Tuesday 22 October 2013


So my little Honda c90 is in the bike hospital getting repaired. I've decided against putting a foreign engine in the bike, I really want to do it on a Honda. And financially, with having to buy a spare engine that would fit from England and then having to ship it over here, the costs wouldn't equate in my favour with compared to having it repaired.
 I've managed to find a good garage and they say that the maximum it will cost will be 500 euro/£450, or less, depending on the amount of work involved. They said that really, it should cost more but with what I'm trying to do they are going to charge me less than what it should cost and try to keep the expenses minimal. They're really good people.

So to dispel any myth about what happened to my bike, this is the story of how I managed to break it...

About 50 miles South of Barcelona the odometer was ticking down to the time when I needed to change the oil. This would be the 5th time I've changed the oil in total, its something that I've done before and its always been fine. The thing that was different about this oil change however, was the oil itself. The Haynes manual, the book that's printed with the bike, recommends 20w50 oil - the oil that I've always changed it with and the oil that I took enough of with me from home for one change. I put in the last of the 20w50 oil in Northern France and since then I hadn't been able to find any. After scrupulous searches on the internet, sites such as The Honda C90 Club - http://www.c90club.co.uk/portal.php?sid=c93803997db47a2ed1a61b7e7c32357b
and maintenance sites such as this http://www.carlsalter.com/Honda-C50-C70-C90-maintanance.html I discovered that 10w40 oil should be okay, an oil that's readily available. So this is the oil I put in, right up to the correct level on the dipstick - well, when it was screwed in anyway, not placed in. The first mistake.
 So with a Honda c90 your meant to change the oil every 1000 miles. When the engine died I was in the 600 mile range, well within the comfort zone of when I needed to change the oil. The second mistake. I became complacent. I hadn't taken into account that 20w50 oil is a lot thicker than 10w40 oil, and that combined with the 30c temperatures of coastal Spain and the amount of miles I put in within a few long days at high rev's, I churned up the oil and ground it down way before the time I was used to.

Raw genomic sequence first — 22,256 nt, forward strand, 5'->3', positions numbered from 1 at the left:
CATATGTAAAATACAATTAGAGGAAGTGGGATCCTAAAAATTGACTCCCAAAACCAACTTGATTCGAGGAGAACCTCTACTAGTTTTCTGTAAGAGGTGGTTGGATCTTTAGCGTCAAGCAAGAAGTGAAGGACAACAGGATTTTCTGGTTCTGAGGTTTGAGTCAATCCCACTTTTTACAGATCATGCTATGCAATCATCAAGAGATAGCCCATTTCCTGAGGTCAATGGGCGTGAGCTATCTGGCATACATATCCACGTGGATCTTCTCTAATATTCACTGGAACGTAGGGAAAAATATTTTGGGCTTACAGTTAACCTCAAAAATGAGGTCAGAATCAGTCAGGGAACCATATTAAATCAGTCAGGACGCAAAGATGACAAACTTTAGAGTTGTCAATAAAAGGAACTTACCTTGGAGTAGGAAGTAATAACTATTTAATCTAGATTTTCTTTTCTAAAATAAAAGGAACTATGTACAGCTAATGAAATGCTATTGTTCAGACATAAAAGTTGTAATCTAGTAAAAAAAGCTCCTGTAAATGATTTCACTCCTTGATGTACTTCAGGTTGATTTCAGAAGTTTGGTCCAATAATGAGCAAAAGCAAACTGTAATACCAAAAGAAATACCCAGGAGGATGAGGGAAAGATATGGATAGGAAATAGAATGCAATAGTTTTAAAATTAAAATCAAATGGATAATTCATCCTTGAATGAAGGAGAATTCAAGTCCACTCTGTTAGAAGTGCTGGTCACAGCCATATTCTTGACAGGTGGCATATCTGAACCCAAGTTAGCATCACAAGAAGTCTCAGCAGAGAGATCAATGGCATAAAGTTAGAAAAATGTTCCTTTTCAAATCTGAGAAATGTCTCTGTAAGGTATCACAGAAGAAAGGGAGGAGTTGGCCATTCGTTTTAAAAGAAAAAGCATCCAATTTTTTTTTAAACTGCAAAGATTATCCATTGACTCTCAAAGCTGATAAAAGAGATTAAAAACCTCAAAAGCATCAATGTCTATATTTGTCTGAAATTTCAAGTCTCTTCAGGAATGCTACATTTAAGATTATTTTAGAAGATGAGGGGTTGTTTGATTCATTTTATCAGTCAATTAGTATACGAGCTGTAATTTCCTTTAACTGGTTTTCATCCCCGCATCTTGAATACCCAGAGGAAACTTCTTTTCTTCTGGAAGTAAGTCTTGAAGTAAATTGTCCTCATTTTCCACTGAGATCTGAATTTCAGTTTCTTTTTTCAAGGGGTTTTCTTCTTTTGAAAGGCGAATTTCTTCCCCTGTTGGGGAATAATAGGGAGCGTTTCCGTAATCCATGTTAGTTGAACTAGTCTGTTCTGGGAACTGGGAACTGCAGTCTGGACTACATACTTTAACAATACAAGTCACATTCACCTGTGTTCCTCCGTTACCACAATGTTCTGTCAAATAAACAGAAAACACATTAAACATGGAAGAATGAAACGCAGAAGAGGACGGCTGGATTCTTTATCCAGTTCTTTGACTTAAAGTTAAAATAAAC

On my way to Ciudad Real I thought it best to pull over, fill up and give the bike a good looking over. I tightened and lubricated the chain and 'checked' the oil. By this point I was 500 miles into the oil since the last change and really didn't give it cause for concern. I pulled out the dipstick and it was covered in oil. 'Pa, its fine.' The third mistake. With knowing that the oil shouldn't need changing I just glanced at the stick, saw it was covered, didn't bother wiping it and just put the stick back in. I made this same mistake again when I set off on the day that it broke down, assuming I was in the safety zone of an oil change and thinking that the stick was covered in oil.
If I was more vigilant, spent a few seconds checking properly, I would have saved myself £100's, a lot of shame and spared myself a lot of depression. But it happened, the oil became churned up in a shorter time than I was used to, I didn't check properly and the engine has seized. Its a massive disappointment that its happened but I can't change it now. There's no point in pissing and winging about it. I made a mistake, well several, and its cost me some money. £450 is a lot to have to fork out so soon on the trip, but if it has to be done to continue then its just a little blip in the grand scheme of things. This journey is priceless, and as my friend, Kelly Parish once said when regarding financial decisions, 'There's always more money to earn.'

The bike should be ready within a week and then I'll be on the road again. The old hands at the garage are adamant that when they've finished with it, it will get to South Africa. I hope so.      


  1. sounds frustrating, but as you say what can you do? a good attitude to adopt. Good luck with the next stage, JX

  2. Keep goin mate ya doin well hope ya on ya way soon good luck

  3. Thanks guys. It is frustrating... but I'm hoping that this will be the first and last major disaster. I'm not going to let it happen again! It should take a week to get fixed so I'm giving it to the beginning of November to get to Morocco. Bring it on!